Alumni engagement and philanthropy

Robert (Roy) James Crawford CNZM (died 23 June 2016, aged 67)

An additional obituary can also be found on the University of Waikato website.

Roy Crawford, former Pro-Vice-Chancellor of Queen’s, BSc Mechanical Engineering graduate (1970), PhD (1973) and DSc (1987), died peacefully at home after a period of illness on 23 June 2016.

Born in Northern Ireland, Roy turned down a promising football career to pursue an academic career in mechanical and process engineering. His lifelong primary research focus was mechanical and process engineering; his speciality was polymers, and moulded plastics in particular. His research resulted in a number of patented techniques for recording temperatures during the moulding process and improving the quality of moulded parts.

From 1989 to 1999 he was Professor of Mechanical Engineering and Director of the School of Mechanical and Process Engineering at Queen’s. During this time he established the Polymer Processing Research Centre, which includes the Research Group on rotational moulding of plastics, which he also set up.

After two years as Professor of Mechanical Engineering at the University of Auckland in New Zealand, he came back to Queen’s in 2001 where he became Pro-Vice-Chancellor for Research until 2004.

Returning to New Zealand, Professor Crawford served as Vice Chancellor of the University of Waikato in Hamilton, New Zealand from January 2005 to December 2014. His main achievements during this time included leading Waikato into the top 50 universities in the world, implementing a research excellence agenda that improved its research capability and overseeing $100 million of campus building and improvement projects.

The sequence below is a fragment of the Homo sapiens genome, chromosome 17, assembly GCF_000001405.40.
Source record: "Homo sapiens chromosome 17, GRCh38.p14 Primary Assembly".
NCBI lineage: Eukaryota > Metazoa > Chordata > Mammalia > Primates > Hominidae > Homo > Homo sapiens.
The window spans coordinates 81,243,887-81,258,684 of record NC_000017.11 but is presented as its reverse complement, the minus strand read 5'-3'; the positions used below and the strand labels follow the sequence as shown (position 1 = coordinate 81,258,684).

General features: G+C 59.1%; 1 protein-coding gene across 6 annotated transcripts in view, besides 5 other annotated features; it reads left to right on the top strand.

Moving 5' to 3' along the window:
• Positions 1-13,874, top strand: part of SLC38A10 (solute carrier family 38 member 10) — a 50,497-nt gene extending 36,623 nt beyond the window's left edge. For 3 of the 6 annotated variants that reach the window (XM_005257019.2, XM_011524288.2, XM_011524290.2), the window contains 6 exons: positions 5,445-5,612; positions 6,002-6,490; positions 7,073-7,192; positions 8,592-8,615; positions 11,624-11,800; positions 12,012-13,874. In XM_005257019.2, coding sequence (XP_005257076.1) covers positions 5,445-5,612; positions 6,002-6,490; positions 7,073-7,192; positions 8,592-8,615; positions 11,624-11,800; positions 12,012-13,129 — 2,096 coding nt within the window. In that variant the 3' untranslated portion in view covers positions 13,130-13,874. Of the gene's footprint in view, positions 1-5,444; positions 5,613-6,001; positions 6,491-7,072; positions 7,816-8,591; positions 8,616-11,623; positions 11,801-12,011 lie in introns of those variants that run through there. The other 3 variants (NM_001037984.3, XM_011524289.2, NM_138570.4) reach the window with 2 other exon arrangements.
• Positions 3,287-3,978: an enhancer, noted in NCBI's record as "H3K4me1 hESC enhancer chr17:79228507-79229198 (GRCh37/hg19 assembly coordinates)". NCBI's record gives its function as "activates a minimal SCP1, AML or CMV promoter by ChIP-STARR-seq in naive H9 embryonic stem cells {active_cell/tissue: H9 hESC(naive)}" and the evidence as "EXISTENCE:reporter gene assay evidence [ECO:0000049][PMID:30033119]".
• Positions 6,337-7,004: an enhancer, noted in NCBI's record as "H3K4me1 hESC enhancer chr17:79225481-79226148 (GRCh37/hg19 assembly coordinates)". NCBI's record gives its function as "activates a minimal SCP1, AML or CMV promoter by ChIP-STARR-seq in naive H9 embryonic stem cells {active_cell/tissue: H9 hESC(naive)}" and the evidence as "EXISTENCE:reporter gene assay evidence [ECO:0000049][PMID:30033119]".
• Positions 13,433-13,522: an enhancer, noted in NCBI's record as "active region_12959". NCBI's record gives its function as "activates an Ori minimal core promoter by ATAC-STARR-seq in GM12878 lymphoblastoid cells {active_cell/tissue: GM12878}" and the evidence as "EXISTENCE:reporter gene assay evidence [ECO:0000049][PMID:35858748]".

A member of a number of professional organisations he was elected a Fellow of the Royal Academy of Engineering (1998) and a Fellow of the Society of Plastics Engineers (2005). In the 2015 Queen's Birthday Honours Crawford was appointed a Companion of the New Zealand Order of Merit (CNZM), one of the highest honours in New Zealand, for his work in tertiary education.

Awarded more than a dozen international prizes for his research he published 9 books and over 300 papers during a distinguished academic career. He was also a member of numerous government panels, research grant committees and associations linked to the plastics industry and travelled the world to give lectures on his specialist subject.  

He was Director of Technical Services for ARM – the Association of Rotational Molders – a worldwide trade association, and was elected to their Hall of Fame in 2007, one of only four non-Americans to receive this honour.

Speaking after his passing, Conchita Miranda, President of ARM said: “Roy was an erudite gentleman. I learned a lot from him, and I am pretty sure that all rotomolders around the world can say the same. He dedicated his life to research and sharing his knowledge, from Ireland to New Zealand. From ARM to RotoWorld. From his lab to the world. Our industry owes much of our development over the decades to him.

“The rotomolding industry worldwide will never forget him.”

An Emeritus Professor of the University of Waikato, he was awarded an Honorary Doctorate in April this year for his services to education. Paying tribute to him, the University’s Chancellor, the Rt Hon James Bolger, said he led the University through a period of changing landscapes for universities in New Zealand. “He left the University of Waikato in strong financial and academic heart and with a strong community focus. He will be sorely missed by colleagues and friends here.”

Roy is survived by his wife Renee, and three children Paul, Steven, and Emma.


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